All Things Writing

The Craft of Writing

Who Owns the Story?

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Family_lThe conventional wisdom is to write what you know. If you’ve led a full and exciting life, that’s probably good advice. If you’re just starting out, that leaves you to compete at the end of the gene pool with everyone else who is just starting out. Then again, you could truly write what you know – write about your life experiences. That begs the woefully unoriginal question – Who Owns the Story?

You might think that the story of you life is your story. Why even stop to think about it? Then again, your life story is linked forever to the life story of your siblings, parents, friends … Is there a point at which their expectation of privacy outweighs your right of self expression? Do they even have a legitimate expectation of privacy?  I think about this a lot because my children happen to have some interesting life stories. In telling my story, I could also tell their stories – but I choose not to. They didn’t set out to be the children of a writer. In fact, they weren’t consulted at all. For me to tell my story without telling their stories is actually possible. It takes a bit of work and requires a slightly different focus, but it works pretty well.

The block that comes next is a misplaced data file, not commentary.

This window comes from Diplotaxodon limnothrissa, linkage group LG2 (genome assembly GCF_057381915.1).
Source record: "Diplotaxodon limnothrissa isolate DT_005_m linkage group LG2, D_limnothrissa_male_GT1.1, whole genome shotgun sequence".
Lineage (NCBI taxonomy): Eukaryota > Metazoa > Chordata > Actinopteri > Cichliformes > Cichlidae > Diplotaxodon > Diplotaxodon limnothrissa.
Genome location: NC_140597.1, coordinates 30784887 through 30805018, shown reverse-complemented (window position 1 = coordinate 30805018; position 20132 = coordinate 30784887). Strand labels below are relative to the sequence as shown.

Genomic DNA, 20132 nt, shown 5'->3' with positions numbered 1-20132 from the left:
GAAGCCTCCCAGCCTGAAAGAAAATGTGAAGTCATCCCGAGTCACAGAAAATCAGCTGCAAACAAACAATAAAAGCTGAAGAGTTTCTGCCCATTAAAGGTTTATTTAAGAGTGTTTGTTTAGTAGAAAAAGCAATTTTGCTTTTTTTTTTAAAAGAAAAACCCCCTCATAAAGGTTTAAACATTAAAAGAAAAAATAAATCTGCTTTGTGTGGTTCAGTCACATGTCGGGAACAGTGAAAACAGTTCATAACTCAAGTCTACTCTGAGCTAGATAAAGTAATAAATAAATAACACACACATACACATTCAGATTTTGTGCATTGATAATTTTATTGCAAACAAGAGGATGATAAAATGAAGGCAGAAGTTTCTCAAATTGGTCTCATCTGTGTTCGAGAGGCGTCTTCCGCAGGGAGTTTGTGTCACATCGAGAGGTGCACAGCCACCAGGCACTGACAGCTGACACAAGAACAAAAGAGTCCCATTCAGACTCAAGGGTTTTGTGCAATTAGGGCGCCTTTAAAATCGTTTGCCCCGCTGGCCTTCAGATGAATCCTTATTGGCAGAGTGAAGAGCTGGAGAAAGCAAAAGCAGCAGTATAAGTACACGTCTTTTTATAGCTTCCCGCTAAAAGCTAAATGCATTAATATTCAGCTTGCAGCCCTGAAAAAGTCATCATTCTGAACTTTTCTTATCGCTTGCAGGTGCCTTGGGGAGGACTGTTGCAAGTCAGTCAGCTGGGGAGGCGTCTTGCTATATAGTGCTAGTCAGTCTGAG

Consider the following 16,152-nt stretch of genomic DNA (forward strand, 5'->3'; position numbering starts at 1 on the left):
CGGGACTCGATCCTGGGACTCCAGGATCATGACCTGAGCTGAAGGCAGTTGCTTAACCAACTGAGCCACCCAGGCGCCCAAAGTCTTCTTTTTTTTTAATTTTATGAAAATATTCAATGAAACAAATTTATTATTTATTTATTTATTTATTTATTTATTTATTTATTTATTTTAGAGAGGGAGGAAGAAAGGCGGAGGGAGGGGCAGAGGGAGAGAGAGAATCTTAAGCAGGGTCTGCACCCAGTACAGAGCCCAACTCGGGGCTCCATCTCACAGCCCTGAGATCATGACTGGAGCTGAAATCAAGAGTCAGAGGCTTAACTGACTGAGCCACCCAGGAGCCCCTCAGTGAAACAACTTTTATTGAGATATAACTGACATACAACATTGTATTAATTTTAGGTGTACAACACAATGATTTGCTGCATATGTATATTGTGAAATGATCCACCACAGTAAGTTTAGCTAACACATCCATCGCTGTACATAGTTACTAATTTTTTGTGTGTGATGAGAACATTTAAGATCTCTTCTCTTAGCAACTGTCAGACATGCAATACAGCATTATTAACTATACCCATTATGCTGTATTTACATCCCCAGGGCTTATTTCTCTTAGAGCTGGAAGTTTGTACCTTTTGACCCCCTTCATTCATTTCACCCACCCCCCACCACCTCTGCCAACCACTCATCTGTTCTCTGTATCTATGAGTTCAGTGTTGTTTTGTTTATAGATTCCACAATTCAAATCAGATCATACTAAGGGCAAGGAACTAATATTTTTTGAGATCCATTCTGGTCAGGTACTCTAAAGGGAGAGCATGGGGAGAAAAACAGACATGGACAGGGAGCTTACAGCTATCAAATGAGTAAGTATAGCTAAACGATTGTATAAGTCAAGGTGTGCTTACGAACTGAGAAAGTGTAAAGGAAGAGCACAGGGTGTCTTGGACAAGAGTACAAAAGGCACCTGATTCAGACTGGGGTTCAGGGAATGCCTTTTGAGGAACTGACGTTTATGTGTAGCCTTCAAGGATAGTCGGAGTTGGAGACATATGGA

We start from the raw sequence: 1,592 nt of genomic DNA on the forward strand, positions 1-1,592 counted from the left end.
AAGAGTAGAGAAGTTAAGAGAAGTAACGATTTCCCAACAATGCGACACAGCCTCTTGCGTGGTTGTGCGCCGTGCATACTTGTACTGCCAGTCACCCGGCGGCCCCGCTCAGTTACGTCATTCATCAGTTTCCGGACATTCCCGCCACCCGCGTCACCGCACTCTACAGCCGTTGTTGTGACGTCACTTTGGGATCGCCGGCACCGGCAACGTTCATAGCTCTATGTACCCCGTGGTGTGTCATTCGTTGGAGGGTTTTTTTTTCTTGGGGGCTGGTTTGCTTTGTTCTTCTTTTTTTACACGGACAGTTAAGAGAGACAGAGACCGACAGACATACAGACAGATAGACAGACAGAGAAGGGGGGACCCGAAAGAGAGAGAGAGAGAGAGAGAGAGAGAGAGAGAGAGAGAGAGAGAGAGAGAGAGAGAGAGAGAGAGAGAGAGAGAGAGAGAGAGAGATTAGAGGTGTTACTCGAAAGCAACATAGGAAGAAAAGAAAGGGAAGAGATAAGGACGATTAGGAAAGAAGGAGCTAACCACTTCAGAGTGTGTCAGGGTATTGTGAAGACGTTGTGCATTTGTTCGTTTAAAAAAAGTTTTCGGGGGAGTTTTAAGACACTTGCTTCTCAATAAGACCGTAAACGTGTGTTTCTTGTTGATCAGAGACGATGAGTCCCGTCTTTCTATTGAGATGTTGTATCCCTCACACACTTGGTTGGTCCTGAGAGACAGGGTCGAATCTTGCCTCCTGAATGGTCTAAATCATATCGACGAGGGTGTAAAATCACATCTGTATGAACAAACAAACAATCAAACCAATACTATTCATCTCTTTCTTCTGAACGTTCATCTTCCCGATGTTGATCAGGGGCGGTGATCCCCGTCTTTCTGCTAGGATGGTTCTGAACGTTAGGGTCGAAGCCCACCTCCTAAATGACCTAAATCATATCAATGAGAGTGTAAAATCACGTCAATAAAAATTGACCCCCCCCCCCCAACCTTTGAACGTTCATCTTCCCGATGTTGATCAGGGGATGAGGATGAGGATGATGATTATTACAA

Then again, if I were to write about my childhood, it would be difficult to write about those experiences without including the experiences of my parents as they interacted with me. That is their story, yet somehow it feels more of a choice to me to not include their story than it does to not include the stories of my children. I feel that I have the right to that story, and that right outweighs their right in this particular case. I probably feel that way because my parents were adults while my children are not. Still. I prefer to tell my own story rather than the story of others.

What about you? Do you write about things in your life in a way that tells another’s story? Do you struggle with this at all? Have you even given it any thought? What do you think?

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